Well, at a glance, it might not look easy but this one is for my students. We spend a good amount of class time on a demonstration of this type of drawing. It’s a paraline drawing, otherwise known as axonometric drawing. The easy part is that it is all measured so you are not dealing with vanishing point as you would in a perspective view. The not so easy part is that this is most students’ first time doing anything in 3D, so it can be confusing. Once practiced, it gives you a tool to produce a very helpful 3D image like the one below of a retail space.
My tips are:
- Find a work space that you can leave your work taped down. The dining room is not typically a good option unless your parents or roommates never plan to eat there.
- If you can, find a good block of time (a few hours) to work on the drawing. It takes time to set it up and if you leave and come back, you might not remember exactly where you left off.
- Use colored pencils and layer! Use a different color for the walls vs. the furniture and draw on different pieces of paper. This way when you are ready to do a final tracing, you will more clearly see which lines that will be hidden, etc. (And if you mess up, you can do one section over vs. the entire drawing)
- Relax! If you are too stressed out, it won’t be fun. Get a quick refresher from the video if you get stuck.
I hope my students find this helpful and I look forward to seeing their work progress!
Transcript of video:
I’m working on learning how to do CC for videos. Our campus will do some of them, but deemed this one short enough that an interpreter could manage it for a student. Hopefully the transcript is helpful for those who need it.
An Axonometric drawing is a measured paraline drawing and it’s a simple beginning way to visualize your Interior Design plans in 3 dimensions.
For an Axonmetric drawing, the first thing you need is a really good plan and your tools. You need a T-square (or parallel bar) a 30/60 triangle, something to tape down your plan like drafting dots, some nice pens, a scale and an assortment of colored pencils which is a technique that I like to use. So the first thing we’re going to do is grab the plan and tape it down.
In this plan, we are only drawing an Axonometric view of the reception area. We need to determine which angle will work best so first we’ll align the plan with the T-square and examine it to see which view we want to look at and that one looks pretty good, looking that direction. So we’ll turn the plan 60 degrees, use the triangle to line the plan up and make sure everything sort of stays in place so that ultimately, we can tape the plan down at this angle.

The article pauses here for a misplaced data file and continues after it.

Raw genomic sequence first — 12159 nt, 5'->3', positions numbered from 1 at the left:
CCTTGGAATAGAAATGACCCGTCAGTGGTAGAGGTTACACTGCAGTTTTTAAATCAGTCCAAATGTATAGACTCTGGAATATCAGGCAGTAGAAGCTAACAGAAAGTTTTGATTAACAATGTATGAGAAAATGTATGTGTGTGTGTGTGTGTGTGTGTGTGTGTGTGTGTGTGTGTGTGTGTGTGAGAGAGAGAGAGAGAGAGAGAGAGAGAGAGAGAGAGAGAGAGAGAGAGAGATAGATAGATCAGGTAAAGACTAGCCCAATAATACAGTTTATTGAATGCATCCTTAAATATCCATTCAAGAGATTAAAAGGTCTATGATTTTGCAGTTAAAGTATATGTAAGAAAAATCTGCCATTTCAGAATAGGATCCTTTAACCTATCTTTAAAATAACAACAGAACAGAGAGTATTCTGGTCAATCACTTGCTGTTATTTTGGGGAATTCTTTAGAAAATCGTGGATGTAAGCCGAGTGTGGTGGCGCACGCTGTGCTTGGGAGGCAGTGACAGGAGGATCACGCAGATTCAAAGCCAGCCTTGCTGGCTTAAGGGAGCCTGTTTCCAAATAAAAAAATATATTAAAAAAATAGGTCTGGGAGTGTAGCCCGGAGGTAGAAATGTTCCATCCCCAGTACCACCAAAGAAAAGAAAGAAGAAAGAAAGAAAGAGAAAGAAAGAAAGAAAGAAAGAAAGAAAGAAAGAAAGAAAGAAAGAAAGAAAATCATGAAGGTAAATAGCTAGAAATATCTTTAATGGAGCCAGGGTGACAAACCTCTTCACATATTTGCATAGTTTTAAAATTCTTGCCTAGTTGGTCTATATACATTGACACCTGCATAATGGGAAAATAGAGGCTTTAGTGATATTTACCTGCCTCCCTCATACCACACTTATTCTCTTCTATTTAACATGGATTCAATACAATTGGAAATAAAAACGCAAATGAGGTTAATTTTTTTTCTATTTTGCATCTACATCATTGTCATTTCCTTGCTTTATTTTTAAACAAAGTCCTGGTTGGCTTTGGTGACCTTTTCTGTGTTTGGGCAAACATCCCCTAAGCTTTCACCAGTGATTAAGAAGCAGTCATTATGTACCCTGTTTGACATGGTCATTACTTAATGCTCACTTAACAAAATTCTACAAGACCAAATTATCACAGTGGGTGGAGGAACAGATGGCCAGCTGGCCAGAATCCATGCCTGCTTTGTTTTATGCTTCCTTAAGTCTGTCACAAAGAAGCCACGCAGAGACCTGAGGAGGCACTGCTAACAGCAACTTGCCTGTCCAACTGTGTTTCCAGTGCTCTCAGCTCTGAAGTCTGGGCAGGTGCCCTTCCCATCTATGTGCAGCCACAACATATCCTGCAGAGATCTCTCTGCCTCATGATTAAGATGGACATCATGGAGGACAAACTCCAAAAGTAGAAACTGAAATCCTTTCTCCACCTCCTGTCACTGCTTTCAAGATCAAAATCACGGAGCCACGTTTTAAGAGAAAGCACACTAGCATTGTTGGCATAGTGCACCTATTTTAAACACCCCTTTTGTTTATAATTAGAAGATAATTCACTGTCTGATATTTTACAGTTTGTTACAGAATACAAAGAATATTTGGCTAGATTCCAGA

I want to see this back wall here, and I’ll probably show part of this wall also in the Axonometric view. So in a sense we are basically lifting the walls and all of the flat surfaces up to scale. We’ll start by using the colored pencils.
What we are doing basically is tracing the shape of the desk itself and I’m literally lifting it up 30 inches to scale at ¼” so that’s where it would sit down on the plan. So the same concept applies with your walls. You could literally trace them and move the paper up your desired distance and that would end up being the top of the wall or the top of the desk element.
We’ll go back to this and continue with the cabinets and putting this transaction surface on top and doing a trace over. We’ll get to some of the furniture too and then trace it over and see what we end up with for our final.
I’m just going to finish up some of the line work of the desk and then take a close look at the furniture.
This is where that height transition will occur, let’s look at that now actually. So I’m missing a line that needs to go right there, here, and all of the line work that would connect the bottom of the walls. As you can see here where you have the low to the high transaction surface which is going to bury the line work below and that’s why I like to work in colored pencil. So I’m going to work on the furniture up front and then do a quick re-trace of the whole thing and add some details in.
Ok, so we are going to draw these two sofas and the table in between, so we need to know the height of the seat and the height of the back and you’re really only going to see the back of it so I’m going to start with that and we’ll do a nice, modern, square-like sofa here. The nice thing is, once I’ve drawn one, all I really have to do is copy it over and I have the next one as well. So I’m just going to draw one.